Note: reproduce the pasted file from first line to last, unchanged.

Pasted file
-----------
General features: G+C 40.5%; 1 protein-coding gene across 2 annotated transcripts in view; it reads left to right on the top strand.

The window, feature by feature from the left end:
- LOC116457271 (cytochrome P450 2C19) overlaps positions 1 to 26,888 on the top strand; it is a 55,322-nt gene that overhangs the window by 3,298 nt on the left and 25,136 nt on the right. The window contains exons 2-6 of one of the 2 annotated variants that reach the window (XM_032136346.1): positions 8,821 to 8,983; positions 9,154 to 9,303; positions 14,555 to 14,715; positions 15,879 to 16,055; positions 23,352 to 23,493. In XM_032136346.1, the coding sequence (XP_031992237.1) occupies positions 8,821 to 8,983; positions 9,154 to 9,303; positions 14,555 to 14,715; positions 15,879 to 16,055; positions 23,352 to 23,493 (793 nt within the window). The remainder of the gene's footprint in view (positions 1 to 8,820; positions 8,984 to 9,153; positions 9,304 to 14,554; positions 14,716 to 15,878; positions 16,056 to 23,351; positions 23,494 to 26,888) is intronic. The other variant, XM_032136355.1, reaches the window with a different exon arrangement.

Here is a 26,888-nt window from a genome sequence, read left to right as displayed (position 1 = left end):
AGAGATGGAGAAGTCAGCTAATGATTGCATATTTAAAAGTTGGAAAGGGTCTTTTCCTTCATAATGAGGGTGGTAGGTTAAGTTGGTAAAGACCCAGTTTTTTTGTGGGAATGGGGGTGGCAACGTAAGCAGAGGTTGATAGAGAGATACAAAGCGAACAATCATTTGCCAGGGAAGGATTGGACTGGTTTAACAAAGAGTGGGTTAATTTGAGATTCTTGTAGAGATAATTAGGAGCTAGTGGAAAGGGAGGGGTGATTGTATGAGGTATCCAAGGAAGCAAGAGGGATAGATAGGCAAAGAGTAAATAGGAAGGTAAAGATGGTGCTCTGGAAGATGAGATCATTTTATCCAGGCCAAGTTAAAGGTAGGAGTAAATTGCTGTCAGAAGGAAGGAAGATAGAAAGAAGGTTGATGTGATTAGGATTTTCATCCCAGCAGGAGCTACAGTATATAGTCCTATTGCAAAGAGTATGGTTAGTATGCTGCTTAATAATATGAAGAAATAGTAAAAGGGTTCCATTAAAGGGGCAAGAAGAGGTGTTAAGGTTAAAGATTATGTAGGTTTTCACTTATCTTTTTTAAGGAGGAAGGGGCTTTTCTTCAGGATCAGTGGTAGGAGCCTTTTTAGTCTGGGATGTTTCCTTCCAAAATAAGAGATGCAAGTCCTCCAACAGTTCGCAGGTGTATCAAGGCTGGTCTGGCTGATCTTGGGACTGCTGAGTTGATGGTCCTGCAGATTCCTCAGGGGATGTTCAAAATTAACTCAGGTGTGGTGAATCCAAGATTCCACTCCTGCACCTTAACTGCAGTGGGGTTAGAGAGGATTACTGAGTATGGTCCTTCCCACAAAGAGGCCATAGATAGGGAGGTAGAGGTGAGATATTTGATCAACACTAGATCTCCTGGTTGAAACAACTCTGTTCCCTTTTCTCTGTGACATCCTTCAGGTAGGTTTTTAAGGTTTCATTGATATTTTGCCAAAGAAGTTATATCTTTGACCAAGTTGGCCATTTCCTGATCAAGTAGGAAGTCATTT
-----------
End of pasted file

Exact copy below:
General features: G+C 40.5%; 1 protein-coding gene across 2 annotated transcripts in view; it reads left to right on the top strand.

The window, feature by feature from the left end:
- LOC116457271 (cytochrome P450 2C19) overlaps positions 1 to 26,888 on the top strand; it is a 55,322-nt gene that overhangs the window by 3,298 nt on the left and 25,136 nt on the right. The window contains exons 2-6 of one of the 2 annotated variants that reach the window (XM_032136346.1): positions 8,821 to 8,983; positions 9,154 to 9,303; positions 14,555 to 14,715; positions 15,879 to 16,055; positions 23,352 to 23,493. In XM_032136346.1, the coding sequence (XP_031992237.1) occupies positions 8,821 to 8,983; positions 9,154 to 9,303; positions 14,555 to 14,715; positions 15,879 to 16,055; positions 23,352 to 23,493 (793 nt within the window). The remainder of the gene's footprint in view (positions 1 to 8,820; positions 8,984 to 9,153; positions 9,304 to 14,554; positions 14,716 to 15,878; positions 16,056 to 23,351; positions 23,494 to 26,888) is intronic. The other variant, XM_032136355.1, reaches the window with a different exon arrangement.

Here is a 26,888-nt window from a genome sequence, read left to right as displayed (position 1 = left end):
AGAGATGGAGAAGTCAGCTAATGATTGCATATTTAAAAGTTGGAAAGGGTCTTTTCCTTCATAATGAGGGTGGTAGGTTAAGTTGGTAAAGACCCAGTTTTTTTGTGGGAATGGGGGTGGCAACGTAAGCAGAGGTTGATAGAGAGATACAAAGCGAACAATCATTTGCCAGGGAAGGATTGGACTGGTTTAACAAAGAGTGGGTTAATTTGAGATTCTTGTAGAGATAATTAGGAGCTAGTGGAAAGGGAGGGGTGATTGTATGAGGTATCCAAGGAAGCAAGAGGGATAGATAGGCAAAGAGTAAATAGGAAGGTAAAGATGGTGCTCTGGAAGATGAGATCATTTTATCCAGGCCAAGTTAAAGGTAGGAGTAAATTGCTGTCAGAAGGAAGGAAGATAGAAAGAAGGTTGATGTGATTAGGATTTTCATCCCAGCAGGAGCTACAGTATATAGTCCTATTGCAAAGAGTATGGTTAGTATGCTGCTTAATAATATGAAGAAATAGTAAAAGGGTTCCATTAAAGGGGCAAGAAGAGGTGTTAAGGTTAAAGATTATGTAGGTTTTCACTTATCTTTTTTAAGGAGGAAGGGGCTTTTCTTCAGGATCAGTGGTAGGAGCCTTTTTAGTCTGGGATGTTTCCTTCCAAAATAAGAGATGCAAGTCCTCCAACAGTTCGCAGGTGTATCAAGGCTGGTCTGGCTGATCTTGGGACTGCTGAGTTGATGGTCCTGCAGATTCCTCAGGGGATGTTCAAAATTAACTCAGGTGTGGTGAATCCAAGATTCCACTCCTGCACCTTAACTGCAGTGGGGTTAGAGAGGATTACTGAGTATGGTCCTTCCCACAAAGAGGCCATAGATAGGGAGGTAGAGGTGAGATATTTGATCAACACTAGATCTCCTGGTTGAAACAACTCTGTTCCCTTTTCTCTGTGACATCCTTCAGGTAGGTTTTTAAGGTTTCATTGATATTTTGCCAAAGAAGTTATATCTTTGACCAAGTTGGCCATTTCCTGATCAAGTAGGAAGTCATTT